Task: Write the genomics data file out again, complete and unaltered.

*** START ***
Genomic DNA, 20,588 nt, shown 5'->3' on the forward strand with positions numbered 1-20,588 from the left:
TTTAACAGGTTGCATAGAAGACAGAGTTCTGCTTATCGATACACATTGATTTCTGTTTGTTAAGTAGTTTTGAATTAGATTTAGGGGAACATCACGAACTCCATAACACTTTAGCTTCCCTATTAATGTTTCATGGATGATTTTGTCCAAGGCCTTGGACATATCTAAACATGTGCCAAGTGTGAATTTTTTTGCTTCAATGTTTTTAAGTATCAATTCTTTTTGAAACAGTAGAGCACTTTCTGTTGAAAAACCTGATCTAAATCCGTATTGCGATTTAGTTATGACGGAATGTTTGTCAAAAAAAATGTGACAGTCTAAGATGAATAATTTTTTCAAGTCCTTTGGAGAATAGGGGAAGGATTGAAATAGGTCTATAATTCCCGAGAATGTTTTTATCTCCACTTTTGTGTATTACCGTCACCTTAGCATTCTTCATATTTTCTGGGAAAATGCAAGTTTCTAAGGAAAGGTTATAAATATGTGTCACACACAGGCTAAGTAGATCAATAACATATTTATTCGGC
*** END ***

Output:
Genomic DNA, 20,588 nt, shown 5'->3' on the forward strand with positions numbered 1-20,588 from the left:
TTTAACAGGTTGCATAGAAGACAGAGTTCTGCTTATCGATACACATTGATTTCTGTTTGTTAAGTAGTTTTGAATTAGATTTAGGGGAACATCACGAACTCCATAACACTTTAGCTTCCCTATTAATGTTTCATGGATGATTTTGTCCAAGGCCTTGGACATATCTAAACATGTGCCAAGTGTGAATTTTTTTGCTTCAATGTTTTTAAGTATCAATTCTTTTTGAAACAGTAGAGCACTTTCTGTTGAAAAACCTGATCTAAATCCGTATTGCGATTTAGTTATGACGGAATGTTTGTCAAAAAAAATGTGACAGTCTAAGATGAATAATTTTTTCAAGTCCTTTGGAGAATAGGGGAAGGATTGAAATAGGTCTATAATTCCCGAGAATGTTTTTATCTCCACTTTTGTGTATTACCGTCACCTTAGCATTCTTCATATTTTCTGGGAAAATGCAAGTTTCTAAGGAAAGGTTATAAATATGTGTCACACACAGGCTAAGTAGATCAATAACATATTTATTCGGC